Good Times on the Water


More than a thousand jobs were lost in Maryland during the boating industry's four-year slump. Marinas, which during the boom had been filled to capacity, had lots of vacancies. Boat builders had surplus stock at hand as financially squeezed would-be purchasers deserted show rooms.

Still, Maryland was not the state worst hit by a combination of recession and the 10 percent luxury tax on boats priced above $100,000. Now that the tax is his tory, the boating industry is staging a slow comeback. "It's struggling back and it's longer than a lot of people thought," says Beth Kahr, administrative director of the Marine Trade Association of Maryland.

Matters are helped by financing rates that are still only a bit higher than their historical lows. Entry-level sailboats and powerboats in the $4,500 to $15,000 range can be financed with payment plans that often work out to under $200 a month.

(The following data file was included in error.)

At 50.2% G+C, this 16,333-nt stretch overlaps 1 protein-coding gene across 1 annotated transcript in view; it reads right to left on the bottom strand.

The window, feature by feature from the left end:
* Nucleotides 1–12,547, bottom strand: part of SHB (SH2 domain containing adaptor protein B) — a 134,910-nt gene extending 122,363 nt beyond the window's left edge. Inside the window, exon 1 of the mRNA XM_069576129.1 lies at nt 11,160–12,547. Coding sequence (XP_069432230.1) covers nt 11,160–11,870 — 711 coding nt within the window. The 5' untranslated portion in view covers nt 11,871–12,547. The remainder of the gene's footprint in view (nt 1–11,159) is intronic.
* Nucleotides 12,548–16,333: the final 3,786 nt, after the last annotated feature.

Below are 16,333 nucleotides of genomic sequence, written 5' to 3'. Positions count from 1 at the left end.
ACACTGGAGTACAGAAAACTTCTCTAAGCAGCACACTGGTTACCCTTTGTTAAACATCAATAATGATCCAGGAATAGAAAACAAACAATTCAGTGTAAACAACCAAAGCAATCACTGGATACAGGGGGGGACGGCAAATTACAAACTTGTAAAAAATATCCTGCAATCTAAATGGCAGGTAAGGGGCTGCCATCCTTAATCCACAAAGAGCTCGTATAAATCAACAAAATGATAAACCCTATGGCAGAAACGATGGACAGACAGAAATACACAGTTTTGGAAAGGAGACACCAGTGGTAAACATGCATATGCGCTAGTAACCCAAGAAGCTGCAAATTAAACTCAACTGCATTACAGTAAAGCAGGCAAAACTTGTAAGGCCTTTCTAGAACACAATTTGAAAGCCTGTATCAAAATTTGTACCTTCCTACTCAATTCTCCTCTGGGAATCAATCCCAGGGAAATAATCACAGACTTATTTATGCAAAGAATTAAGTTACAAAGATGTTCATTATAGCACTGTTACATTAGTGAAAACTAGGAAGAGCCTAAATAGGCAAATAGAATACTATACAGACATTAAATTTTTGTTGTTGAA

This is good news for Annapolis and Anne Arundel County, which derive a hefty share of their revenues from boating-related businesses. A brisker economic climate means that more people from outside the county -- from Baltimore and Washington, for example -- will keep their boats in Arundel marinas and take them out more often. Every time that happens, someone has to supply provisions, food and drink. All of that translates into sales-tax and income-tax revenue.

The comeback was already evident at last year's United States Sailboard Show, the annual Annapolis event that is something of economic barometer of the entire sailboat industry. Granted, its 170 yachts in the water open for inspection were a far cry from the more than 500 boats on display in the mid-1980s boom days. The number, nevertheless, represented an increase of nearly 20 percent over the previous year's show.

Since then, the trend has continued, bringing smiles to the faces of those who get their livelihood from boating.

The tough times meant downsizing and reorganizing to those area boating businesses that were able to survive, mainly by being adaptable. A good example is Performance Cruising Inc. in Southern Anne Arundel County. It kept going by carving a niche in the under-$95,000 market and thus avoiding the impact of the luxury tax.

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